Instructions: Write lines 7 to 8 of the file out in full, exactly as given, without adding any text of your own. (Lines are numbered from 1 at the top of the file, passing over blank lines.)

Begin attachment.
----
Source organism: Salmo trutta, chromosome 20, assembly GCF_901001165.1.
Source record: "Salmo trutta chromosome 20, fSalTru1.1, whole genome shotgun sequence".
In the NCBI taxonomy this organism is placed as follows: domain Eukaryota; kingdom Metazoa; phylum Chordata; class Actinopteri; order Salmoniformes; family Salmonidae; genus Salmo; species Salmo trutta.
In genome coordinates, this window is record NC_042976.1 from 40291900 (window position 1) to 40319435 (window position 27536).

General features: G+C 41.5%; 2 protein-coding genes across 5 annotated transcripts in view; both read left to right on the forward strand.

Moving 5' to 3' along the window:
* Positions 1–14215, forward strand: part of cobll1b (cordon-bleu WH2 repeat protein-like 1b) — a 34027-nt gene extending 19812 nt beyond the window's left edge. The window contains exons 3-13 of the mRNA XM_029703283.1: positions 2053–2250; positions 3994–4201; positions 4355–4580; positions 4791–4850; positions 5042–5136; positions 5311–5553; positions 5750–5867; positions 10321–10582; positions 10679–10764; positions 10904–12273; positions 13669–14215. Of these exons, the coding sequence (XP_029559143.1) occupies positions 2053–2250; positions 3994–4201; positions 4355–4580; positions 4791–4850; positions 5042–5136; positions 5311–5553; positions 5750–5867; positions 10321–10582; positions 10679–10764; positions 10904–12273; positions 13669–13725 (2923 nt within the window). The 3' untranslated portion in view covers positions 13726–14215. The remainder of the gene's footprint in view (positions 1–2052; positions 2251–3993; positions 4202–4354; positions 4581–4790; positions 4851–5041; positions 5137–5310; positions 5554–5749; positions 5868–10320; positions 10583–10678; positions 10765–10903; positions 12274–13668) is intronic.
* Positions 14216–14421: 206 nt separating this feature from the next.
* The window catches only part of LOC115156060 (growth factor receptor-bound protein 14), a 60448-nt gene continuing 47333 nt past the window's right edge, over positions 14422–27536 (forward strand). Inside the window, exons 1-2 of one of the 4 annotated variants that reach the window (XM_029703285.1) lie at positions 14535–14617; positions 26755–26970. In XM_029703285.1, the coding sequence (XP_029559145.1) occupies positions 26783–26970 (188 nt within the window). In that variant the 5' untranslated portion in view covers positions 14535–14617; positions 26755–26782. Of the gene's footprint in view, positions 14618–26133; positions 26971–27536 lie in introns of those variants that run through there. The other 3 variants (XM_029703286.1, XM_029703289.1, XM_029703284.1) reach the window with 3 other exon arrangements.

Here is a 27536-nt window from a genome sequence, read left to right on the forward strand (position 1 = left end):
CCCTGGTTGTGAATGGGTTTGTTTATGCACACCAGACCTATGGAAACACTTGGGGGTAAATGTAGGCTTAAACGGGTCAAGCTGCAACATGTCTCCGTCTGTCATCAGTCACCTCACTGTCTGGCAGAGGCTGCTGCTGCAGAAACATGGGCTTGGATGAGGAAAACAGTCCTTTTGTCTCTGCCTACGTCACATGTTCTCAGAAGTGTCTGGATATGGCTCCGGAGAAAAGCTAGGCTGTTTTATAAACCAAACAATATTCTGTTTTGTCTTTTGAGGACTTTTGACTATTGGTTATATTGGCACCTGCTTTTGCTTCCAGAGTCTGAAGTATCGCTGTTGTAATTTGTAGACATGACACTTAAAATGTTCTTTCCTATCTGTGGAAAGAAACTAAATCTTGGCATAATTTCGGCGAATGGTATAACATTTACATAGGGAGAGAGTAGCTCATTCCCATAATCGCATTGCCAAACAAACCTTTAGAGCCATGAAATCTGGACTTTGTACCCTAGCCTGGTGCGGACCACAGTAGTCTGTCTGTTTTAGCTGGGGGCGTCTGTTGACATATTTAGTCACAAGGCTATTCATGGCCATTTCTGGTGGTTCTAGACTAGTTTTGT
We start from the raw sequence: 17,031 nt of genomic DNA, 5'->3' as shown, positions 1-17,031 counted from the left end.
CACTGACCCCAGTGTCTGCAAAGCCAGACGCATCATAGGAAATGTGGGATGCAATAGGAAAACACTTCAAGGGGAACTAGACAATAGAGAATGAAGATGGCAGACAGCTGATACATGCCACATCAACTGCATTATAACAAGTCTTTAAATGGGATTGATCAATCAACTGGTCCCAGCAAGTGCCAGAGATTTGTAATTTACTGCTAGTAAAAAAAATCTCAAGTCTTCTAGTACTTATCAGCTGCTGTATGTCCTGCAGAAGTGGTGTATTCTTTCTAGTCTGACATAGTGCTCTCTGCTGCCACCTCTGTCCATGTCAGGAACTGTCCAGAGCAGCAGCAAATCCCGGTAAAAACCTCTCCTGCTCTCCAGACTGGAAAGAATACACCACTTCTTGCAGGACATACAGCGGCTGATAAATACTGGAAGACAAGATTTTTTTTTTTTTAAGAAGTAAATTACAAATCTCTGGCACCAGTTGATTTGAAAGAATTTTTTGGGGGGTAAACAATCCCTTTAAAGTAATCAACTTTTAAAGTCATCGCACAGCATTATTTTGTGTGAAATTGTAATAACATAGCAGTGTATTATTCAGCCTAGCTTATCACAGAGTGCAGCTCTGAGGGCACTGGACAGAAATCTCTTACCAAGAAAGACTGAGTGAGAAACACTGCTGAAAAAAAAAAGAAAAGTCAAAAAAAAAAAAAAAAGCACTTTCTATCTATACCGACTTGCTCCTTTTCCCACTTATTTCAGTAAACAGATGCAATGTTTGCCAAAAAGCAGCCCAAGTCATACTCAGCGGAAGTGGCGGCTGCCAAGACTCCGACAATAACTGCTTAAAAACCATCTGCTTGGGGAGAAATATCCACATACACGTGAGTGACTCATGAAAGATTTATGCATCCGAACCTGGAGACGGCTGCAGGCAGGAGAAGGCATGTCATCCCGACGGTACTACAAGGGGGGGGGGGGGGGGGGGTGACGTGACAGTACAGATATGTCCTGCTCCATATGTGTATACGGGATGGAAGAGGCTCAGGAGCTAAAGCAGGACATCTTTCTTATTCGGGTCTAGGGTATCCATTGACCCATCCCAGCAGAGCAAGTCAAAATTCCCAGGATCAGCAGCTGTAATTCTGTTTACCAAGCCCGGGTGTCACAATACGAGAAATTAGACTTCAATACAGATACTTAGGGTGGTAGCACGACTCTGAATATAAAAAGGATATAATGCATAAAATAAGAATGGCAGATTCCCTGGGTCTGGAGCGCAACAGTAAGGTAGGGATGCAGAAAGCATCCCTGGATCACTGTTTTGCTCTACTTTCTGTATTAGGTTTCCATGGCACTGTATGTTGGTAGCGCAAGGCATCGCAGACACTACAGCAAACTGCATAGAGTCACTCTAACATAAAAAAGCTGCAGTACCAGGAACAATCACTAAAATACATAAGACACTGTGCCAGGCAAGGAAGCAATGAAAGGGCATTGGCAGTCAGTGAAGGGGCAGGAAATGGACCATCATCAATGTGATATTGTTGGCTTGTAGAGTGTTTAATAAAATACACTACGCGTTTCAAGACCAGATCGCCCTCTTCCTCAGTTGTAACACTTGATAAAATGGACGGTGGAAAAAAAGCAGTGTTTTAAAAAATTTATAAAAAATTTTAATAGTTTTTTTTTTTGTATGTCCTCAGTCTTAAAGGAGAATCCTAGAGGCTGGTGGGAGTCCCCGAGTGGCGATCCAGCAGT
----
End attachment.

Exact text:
* Positions 1–14215, forward strand: part of cobll1b (cordon-bleu WH2 repeat protein-like 1b) — a 34027-nt gene extending 19812 nt beyond the window's left edge. The window contains exons 3-13 of the mRNA XM_029703283.1: positions 2053–2250; positions 3994–4201; positions 4355–4580; positions 4791–4850; positions 5042–5136; positions 5311–5553; positions 5750–5867; positions 10321–10582; positions 10679–10764; positions 10904–12273; positions 13669–14215. Of these exons, the coding sequence (XP_029559143.1) occupies positions 2053–2250; positions 3994–4201; positions 4355–4580; positions 4791–4850; positions 5042–5136; positions 5311–5553; positions 5750–5867; positions 10321–10582; positions 10679–10764; positions 10904–12273; positions 13669–13725 (2923 nt within the window). The 3' untranslated portion in view covers positions 13726–14215. The remainder of the gene's footprint in view (positions 1–2052; positions 2251–3993; positions 4202–4354; positions 4581–4790; positions 4851–5041; positions 5137–5310; positions 5554–5749; positions 5868–10320; positions 10583–10678; positions 10765–10903; positions 12274–13668) is intronic.
* Positions 14216–14421: 206 nt separating this feature from the next.